The replica "Permanent Cup", was created in 1993 by Montreal silversmith Louise St. Jacques to be used as a stand-in at the Hockey Hall of Fame whenever the Presentation Cup is not available for display.[83]

 

Once again, the very first Stanley Cup (in the vault room) at the HHOF

cup2.thumb.jpg.8ed752c03f1edc0c95f3c878a56bb84b.jpg

 

 

 

The Great Hall at the HHOF in Toronto with the real Stanley Cup (known as the "presentation cup" because it's the one given to the players to parade around the ice).

 

cup3.jpg.50fbbf1a0a8c7078410d7172b71a978b.jpg

 

When the "presentation cup" isn't there (during the end of the Stanley Cup final for example), the Cup on display is replaced with the original Stanley Cup (that had become too brittle for players to skate around with).

 

Now you know.   :) 

 

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On 4/2/2021 at 11:23 AM, WordsOfWisdom said:

Stanley was first exposed to the game at Montreal's 1889 Winter Carnival, where he saw the Montreal Victorias play the Montreal Hockey Club.[9][10] The Montreal Gazette reported that he "expressed his great delight with the game of hockey and the expertise of the players".[8] During that time, organized ice hockey in Canada was still in its infancy and only Montreal and Ottawa had anything resembling leagues.[8]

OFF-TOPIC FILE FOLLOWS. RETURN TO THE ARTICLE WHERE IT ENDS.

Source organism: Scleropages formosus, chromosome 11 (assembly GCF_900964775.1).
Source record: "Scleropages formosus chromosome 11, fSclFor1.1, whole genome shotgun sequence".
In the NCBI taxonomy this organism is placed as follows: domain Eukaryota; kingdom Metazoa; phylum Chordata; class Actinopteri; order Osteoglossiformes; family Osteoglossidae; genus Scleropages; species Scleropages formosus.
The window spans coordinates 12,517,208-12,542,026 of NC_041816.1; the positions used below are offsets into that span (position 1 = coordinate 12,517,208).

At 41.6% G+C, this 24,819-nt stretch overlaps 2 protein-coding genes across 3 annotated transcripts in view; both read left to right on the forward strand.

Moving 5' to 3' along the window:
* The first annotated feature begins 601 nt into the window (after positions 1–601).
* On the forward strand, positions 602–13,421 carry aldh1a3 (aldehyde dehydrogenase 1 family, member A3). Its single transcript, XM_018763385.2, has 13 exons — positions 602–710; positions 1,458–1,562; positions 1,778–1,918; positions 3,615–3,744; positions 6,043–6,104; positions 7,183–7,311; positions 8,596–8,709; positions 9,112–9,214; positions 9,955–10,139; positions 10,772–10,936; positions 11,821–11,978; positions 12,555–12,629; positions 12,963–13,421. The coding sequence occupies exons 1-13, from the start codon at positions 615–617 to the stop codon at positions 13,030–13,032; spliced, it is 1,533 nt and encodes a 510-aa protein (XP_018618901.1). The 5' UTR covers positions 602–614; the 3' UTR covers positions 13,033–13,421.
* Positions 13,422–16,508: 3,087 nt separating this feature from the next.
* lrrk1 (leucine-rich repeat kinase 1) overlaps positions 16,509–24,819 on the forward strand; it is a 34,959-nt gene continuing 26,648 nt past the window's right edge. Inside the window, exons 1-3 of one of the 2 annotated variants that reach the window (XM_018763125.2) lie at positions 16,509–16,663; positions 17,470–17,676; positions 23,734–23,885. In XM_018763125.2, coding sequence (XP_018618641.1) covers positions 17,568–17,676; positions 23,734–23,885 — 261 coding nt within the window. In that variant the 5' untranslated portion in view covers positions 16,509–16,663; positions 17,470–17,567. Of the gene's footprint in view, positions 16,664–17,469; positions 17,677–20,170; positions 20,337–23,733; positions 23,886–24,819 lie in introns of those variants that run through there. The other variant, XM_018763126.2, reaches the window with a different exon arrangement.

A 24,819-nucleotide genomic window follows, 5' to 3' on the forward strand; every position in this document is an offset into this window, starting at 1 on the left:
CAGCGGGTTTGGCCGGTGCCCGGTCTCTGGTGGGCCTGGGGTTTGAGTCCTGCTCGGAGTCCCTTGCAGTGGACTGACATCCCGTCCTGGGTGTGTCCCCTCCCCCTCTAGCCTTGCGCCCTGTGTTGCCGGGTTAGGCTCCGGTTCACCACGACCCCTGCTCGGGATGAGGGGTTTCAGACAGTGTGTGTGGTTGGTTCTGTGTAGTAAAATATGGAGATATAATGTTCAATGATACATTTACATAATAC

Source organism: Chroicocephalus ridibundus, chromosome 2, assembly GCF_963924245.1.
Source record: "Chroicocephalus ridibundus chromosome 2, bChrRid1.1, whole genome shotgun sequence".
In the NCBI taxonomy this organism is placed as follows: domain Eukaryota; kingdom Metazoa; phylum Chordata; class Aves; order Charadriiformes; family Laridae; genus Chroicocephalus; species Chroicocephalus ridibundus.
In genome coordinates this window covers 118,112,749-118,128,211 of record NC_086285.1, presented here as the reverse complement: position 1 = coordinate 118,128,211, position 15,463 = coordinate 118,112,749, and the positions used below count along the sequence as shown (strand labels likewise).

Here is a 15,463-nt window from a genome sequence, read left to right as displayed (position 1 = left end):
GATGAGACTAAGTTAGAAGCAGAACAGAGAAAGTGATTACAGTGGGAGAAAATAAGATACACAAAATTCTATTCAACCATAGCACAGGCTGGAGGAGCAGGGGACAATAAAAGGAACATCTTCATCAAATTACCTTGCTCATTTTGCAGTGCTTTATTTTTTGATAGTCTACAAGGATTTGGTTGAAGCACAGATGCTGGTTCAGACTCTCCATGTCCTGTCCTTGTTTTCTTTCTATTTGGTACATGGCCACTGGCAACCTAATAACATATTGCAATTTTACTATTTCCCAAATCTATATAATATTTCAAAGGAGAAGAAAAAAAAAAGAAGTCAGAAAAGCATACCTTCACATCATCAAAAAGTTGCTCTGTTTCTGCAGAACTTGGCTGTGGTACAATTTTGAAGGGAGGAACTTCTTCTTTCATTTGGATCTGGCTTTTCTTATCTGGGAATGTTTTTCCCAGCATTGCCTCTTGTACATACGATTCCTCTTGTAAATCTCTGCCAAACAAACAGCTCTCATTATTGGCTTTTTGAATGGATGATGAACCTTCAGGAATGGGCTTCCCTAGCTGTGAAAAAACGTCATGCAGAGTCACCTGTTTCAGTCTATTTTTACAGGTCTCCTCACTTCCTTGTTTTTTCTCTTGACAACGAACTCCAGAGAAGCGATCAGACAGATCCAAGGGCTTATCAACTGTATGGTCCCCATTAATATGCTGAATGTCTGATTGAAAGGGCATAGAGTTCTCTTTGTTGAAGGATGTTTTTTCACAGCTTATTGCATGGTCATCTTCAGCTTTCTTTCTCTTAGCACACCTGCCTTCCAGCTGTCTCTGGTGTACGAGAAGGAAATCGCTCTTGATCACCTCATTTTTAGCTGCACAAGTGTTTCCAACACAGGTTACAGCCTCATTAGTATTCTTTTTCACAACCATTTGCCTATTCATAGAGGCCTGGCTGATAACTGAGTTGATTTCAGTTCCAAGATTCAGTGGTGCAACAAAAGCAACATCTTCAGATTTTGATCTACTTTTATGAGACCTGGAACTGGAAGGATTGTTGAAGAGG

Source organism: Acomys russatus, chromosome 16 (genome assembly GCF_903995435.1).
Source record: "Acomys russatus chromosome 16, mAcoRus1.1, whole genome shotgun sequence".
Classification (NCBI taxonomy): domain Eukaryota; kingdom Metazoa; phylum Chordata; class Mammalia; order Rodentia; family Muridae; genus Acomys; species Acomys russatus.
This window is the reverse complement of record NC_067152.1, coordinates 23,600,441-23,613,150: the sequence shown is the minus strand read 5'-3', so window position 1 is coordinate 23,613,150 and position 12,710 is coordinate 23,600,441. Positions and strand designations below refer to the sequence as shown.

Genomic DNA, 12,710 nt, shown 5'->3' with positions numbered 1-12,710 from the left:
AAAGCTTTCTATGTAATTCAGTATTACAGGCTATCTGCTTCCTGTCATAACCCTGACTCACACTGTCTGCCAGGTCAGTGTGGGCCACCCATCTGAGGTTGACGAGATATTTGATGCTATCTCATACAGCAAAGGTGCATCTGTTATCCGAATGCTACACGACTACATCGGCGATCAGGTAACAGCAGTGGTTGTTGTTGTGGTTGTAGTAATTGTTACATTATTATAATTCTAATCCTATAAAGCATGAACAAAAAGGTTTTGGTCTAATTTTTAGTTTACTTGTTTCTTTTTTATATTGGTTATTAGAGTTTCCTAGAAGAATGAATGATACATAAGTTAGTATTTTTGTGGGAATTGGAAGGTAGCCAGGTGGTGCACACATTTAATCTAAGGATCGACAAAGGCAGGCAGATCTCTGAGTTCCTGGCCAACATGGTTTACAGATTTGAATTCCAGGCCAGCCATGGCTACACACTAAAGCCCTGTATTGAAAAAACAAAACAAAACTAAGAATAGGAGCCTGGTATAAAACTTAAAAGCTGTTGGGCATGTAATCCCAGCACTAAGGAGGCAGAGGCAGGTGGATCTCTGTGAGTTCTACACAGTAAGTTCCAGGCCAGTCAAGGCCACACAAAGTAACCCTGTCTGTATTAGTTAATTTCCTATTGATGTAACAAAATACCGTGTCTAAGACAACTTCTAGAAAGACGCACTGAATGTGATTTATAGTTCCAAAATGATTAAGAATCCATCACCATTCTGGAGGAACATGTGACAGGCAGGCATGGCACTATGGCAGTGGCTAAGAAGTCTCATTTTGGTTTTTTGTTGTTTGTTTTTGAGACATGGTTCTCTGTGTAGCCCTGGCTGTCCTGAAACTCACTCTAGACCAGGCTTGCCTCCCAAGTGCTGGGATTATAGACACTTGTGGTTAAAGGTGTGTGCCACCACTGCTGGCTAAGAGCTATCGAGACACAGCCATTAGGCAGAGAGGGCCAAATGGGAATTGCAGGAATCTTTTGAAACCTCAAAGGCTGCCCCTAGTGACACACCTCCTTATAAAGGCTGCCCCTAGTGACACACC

Interesting...that Toronto was not an original hockey hotbed during the infancy of the game.

 

This is a bit off-topic except to cite some Major Irony...Toronto now being the home of HHOF and the center for replay reviews and perhaps now the unofficial center of The Hockey Game...

 

...nevertheless it has the honor and distinction of being credited with hosting the first NBA Basketball game.  More here:

 

https://nbahoopsonline.com/Articles/firstgame.html

 

You just couldn’t make that up.  

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10 hours ago, SaucyJack said:


Interesting...that Toronto was not an original hockey hotbed during the infancy of the game.

 

This is a bit off-topic except to cite some Major Irony...Toronto now being the home of HHOF and the center for replay reviews and perhaps now the unofficial center of The Hockey Game...

 

...nevertheless it has the honor and distinction of being credited with hosting the first NBA Basketball game.  More here:

 

https://nbahoopsonline.com/Articles/firstgame.html

 

You just couldn’t make that up.  

 

We call it the center of the hockey universe. 🌞

 

I had no idea the first ever NBA game was played in Toronto.  :)   Perhaps the most disappointing thing is that it took until the 1990's before Canada had an NBA team. The NBA is so far behind the other major pro sports in Canada (behind hockey by miles, behind baseball, behind soccer, etc.) and that's because they never established any roots here. It's neat that the first game was played here, but probably not that unusual given that:   

 

James Naismith (November 6, 1861 – November 28, 1939) was a Canadian-American[1] physical educator, physician, Christian chaplain, sports coach, and inventor of the game of basketball.